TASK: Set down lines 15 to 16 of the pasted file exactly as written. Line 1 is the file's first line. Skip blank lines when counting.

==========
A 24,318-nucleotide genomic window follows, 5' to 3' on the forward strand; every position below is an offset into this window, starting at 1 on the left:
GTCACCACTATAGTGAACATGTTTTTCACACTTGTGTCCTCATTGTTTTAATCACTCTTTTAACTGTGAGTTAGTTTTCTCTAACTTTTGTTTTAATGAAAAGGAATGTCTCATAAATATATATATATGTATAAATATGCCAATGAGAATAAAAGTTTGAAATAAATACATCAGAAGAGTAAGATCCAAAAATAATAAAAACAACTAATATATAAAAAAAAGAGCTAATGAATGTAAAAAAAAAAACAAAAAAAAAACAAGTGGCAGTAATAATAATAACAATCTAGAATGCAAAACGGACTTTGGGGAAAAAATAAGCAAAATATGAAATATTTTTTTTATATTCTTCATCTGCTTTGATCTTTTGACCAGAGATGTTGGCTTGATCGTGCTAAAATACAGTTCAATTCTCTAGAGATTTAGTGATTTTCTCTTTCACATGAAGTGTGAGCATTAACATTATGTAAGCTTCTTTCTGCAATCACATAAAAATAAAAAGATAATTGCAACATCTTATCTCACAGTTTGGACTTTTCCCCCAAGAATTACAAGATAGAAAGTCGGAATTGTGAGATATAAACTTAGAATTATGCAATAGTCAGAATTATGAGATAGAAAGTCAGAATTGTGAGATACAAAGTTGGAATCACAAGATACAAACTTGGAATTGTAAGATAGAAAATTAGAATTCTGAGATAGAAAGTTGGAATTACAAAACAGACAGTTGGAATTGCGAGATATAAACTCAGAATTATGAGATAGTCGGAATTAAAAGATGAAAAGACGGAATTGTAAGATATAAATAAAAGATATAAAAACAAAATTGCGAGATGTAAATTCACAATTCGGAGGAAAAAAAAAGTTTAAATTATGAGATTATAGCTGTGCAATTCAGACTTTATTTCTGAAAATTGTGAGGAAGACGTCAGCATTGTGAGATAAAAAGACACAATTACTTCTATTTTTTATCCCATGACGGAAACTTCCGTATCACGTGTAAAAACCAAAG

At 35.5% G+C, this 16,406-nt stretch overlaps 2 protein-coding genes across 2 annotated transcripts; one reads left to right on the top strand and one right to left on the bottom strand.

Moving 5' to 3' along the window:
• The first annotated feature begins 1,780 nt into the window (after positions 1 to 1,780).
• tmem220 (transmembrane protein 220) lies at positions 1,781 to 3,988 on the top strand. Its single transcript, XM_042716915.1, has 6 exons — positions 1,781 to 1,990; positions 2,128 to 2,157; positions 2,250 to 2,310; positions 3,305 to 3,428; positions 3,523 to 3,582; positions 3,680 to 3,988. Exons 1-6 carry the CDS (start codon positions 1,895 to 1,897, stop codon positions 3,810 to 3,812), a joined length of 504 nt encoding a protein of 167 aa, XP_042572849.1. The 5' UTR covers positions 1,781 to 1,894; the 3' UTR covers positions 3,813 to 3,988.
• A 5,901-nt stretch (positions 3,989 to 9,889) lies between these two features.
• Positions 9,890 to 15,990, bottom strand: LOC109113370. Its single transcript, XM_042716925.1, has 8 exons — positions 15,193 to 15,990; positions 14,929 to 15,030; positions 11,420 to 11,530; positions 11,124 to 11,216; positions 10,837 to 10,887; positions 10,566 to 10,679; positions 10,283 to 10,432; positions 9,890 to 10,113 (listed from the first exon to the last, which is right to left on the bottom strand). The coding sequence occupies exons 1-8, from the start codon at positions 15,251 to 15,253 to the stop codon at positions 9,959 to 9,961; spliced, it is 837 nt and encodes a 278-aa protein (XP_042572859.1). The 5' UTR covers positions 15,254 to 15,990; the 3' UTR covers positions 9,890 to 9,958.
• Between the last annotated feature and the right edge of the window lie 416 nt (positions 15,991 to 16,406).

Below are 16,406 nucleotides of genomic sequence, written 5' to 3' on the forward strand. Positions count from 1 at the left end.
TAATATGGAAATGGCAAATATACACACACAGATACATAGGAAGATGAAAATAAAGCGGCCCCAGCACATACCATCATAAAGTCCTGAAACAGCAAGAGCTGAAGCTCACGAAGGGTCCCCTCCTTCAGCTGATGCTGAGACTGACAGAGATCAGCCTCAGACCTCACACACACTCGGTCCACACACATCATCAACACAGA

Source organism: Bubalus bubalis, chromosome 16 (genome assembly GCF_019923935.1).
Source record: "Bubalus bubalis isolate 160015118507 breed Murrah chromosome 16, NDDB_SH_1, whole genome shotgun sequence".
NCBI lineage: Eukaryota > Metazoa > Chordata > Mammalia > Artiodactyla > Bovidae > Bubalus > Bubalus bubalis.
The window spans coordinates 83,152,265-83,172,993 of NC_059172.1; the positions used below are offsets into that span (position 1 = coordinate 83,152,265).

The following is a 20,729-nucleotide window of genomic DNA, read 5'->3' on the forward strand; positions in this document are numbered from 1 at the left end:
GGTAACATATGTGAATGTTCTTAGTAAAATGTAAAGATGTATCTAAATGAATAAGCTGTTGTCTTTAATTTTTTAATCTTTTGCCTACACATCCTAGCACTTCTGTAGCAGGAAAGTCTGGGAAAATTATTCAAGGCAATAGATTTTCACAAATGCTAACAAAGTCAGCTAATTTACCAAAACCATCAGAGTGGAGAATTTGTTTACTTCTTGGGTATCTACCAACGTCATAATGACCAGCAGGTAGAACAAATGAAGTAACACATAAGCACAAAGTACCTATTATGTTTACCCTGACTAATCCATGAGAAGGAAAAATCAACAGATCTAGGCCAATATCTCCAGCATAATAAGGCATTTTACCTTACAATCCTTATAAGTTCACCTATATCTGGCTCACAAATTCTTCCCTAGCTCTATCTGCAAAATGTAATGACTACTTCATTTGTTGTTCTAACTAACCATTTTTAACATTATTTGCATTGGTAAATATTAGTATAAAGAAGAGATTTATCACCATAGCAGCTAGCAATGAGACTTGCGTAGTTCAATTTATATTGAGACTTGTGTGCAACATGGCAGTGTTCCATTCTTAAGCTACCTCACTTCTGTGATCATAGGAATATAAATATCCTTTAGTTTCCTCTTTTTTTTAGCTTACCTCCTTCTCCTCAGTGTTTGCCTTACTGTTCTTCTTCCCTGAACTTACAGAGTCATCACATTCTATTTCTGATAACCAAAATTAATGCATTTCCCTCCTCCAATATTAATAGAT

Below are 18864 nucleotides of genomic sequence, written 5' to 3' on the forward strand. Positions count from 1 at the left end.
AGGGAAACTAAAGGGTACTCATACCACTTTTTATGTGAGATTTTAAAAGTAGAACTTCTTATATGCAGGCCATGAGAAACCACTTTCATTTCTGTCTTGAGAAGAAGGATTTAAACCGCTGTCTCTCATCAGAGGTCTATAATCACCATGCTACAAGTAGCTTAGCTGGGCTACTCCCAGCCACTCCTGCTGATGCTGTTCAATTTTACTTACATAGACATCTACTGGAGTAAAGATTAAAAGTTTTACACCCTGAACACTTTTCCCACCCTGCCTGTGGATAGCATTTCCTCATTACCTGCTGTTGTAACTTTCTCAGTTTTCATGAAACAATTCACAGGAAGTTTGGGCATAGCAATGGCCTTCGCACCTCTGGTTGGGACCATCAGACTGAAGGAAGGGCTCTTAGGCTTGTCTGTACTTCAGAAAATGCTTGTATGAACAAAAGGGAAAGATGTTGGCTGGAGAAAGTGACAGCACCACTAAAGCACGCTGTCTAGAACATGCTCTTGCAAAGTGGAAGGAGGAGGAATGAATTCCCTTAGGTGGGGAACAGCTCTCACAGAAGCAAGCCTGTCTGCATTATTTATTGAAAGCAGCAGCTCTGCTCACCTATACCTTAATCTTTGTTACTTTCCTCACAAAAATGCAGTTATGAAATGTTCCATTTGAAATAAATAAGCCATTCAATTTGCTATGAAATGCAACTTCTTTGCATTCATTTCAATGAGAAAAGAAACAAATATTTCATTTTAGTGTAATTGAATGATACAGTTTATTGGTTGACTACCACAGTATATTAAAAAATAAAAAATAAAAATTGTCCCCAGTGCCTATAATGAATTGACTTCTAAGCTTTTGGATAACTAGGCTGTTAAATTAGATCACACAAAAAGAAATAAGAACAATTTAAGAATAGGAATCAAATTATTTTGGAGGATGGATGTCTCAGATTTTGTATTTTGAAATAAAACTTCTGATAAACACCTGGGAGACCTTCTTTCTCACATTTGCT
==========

The window spans coordinates 83,152,265-83,172,993 of NC_059172.1; the positions used below are offsets into that span (position 1 = coordinate 83,152,265).

The following is a 20,729-nucleotide window of genomic DNA, read 5'->3' on the forward strand; positions in this document are numbered from 1 at the left end: